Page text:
COVID-19 may spread through breathing and talking — but we don't know how much

two men talking on a couch
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People infected with COVID-19 may spread the disease when they speak and breathe, not only when they let out a hearty cough. 

Although these modes of transmission could help to explain how asymptomatic and mildly infected people fuel the virus' spread, researchers don't yet know whether tiny particles expelled in breath infect more people than large droplets spewed through coughs, experts told Live Science.

"There's a possibility" that COVID-19 primarily spreads via fluid particles less than 0.0002 inches (5 microns) in diameter, known as aerosols, which can be emitted when people speak, said William Ristenpart, a professor of chemical engineering at University of California, Davis. "We just don't know," he said.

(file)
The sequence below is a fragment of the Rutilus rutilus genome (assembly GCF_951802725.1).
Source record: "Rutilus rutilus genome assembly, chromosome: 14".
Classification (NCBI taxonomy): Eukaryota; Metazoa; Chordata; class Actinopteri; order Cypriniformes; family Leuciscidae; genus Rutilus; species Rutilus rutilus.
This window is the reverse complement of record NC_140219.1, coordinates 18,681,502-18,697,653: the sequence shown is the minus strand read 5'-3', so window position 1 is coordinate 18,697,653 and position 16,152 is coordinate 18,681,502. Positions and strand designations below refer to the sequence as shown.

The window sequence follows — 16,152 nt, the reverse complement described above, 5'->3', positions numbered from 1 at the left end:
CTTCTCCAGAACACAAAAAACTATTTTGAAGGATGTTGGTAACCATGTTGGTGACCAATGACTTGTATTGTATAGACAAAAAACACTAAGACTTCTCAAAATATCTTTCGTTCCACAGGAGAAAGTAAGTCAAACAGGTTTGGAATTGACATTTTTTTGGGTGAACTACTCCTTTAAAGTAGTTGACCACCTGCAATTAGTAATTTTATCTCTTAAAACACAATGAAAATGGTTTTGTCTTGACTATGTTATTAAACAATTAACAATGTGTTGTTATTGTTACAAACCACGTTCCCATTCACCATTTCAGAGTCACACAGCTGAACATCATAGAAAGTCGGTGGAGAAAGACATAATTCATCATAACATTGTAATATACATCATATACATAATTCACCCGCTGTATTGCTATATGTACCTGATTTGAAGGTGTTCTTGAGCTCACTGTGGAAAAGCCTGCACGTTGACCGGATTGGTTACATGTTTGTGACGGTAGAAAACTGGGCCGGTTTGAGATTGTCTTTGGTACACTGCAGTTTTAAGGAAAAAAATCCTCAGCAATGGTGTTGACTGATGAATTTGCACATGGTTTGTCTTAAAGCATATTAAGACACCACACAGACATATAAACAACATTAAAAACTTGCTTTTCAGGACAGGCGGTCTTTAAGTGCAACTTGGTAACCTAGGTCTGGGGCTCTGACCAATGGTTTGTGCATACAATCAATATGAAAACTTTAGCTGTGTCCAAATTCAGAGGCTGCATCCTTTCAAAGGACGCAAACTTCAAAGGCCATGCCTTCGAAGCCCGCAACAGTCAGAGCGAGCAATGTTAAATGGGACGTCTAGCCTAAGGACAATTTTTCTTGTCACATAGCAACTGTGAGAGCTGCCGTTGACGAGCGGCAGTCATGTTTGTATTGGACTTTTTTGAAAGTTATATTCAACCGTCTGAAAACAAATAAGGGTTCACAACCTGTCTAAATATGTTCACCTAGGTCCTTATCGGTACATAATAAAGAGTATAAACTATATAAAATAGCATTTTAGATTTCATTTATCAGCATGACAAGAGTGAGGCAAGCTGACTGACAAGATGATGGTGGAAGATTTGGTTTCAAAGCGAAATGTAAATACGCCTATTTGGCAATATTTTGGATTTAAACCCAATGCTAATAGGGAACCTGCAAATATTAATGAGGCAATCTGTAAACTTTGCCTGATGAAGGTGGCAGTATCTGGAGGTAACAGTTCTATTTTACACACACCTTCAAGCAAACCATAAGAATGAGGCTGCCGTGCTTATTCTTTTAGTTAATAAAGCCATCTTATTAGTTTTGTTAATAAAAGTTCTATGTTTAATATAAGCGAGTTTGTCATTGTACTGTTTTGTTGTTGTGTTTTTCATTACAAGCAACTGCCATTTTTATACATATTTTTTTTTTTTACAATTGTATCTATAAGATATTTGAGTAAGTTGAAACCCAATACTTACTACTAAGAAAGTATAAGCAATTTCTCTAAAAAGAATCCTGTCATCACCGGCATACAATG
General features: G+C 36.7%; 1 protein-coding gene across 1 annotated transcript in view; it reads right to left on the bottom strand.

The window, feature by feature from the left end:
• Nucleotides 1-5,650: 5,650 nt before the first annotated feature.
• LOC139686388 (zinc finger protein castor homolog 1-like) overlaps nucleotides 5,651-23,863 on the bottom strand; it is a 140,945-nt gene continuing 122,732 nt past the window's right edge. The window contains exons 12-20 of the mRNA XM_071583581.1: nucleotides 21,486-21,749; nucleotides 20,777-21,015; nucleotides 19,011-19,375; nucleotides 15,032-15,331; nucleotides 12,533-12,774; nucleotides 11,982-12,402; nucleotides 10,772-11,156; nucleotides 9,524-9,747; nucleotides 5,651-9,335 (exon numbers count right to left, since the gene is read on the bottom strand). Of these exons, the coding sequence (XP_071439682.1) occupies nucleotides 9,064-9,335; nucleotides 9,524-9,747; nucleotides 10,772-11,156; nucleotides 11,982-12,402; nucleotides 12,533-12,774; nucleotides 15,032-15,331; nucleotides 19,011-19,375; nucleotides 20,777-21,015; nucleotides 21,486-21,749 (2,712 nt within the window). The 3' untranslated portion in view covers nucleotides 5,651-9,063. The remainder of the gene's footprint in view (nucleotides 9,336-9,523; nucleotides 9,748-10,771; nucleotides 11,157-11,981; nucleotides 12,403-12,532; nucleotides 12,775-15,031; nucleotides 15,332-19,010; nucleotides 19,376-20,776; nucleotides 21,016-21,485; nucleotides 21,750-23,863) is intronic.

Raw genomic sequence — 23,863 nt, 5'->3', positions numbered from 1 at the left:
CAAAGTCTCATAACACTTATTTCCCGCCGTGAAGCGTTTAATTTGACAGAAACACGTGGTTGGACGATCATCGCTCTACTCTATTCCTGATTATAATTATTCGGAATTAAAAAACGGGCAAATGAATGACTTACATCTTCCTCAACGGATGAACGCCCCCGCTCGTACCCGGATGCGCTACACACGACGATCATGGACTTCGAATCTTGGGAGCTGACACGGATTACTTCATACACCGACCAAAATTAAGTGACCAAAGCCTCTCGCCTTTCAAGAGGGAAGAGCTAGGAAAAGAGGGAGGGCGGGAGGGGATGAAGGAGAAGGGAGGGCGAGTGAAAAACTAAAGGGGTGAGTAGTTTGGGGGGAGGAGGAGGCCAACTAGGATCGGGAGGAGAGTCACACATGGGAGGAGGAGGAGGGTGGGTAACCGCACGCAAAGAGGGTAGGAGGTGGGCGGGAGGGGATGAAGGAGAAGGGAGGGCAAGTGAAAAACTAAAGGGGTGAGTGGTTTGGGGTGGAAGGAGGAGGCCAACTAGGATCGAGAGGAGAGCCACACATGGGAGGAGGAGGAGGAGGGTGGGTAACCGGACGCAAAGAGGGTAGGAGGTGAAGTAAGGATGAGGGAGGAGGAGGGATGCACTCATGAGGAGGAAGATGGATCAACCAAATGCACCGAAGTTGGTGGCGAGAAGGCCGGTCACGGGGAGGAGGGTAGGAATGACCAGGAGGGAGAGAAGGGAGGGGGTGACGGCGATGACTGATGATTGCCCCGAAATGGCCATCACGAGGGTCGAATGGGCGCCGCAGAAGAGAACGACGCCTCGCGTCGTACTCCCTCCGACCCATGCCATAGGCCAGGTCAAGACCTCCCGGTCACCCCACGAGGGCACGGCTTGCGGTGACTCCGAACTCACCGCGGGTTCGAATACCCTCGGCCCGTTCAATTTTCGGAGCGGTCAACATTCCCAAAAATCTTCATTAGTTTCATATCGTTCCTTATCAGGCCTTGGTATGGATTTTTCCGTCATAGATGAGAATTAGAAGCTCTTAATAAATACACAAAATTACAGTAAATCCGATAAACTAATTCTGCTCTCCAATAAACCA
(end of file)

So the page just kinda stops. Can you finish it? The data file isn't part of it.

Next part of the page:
Related: Live updates on COVID-19 

What about coughing? 

The World Health Organization still states that COVID-19 spreads mostly through direct contact with infected people and with infected large respiratory droplets, which measure more than 0.0002 inches in diameter. The hefty droplets fly from a person's mouth when they cough or sneeze, falling to the ground by the time they’ve traveled only a few feet. 

However, mounting evidence suggests that aerosols may spur transmission more than once thought, and these smaller particles "can remain aloft for a considerable amount of time," on the order of hours, said Jeffrey Shaman, an epidemiologist and head of the Climate and Health Program at Columbia University in New York City.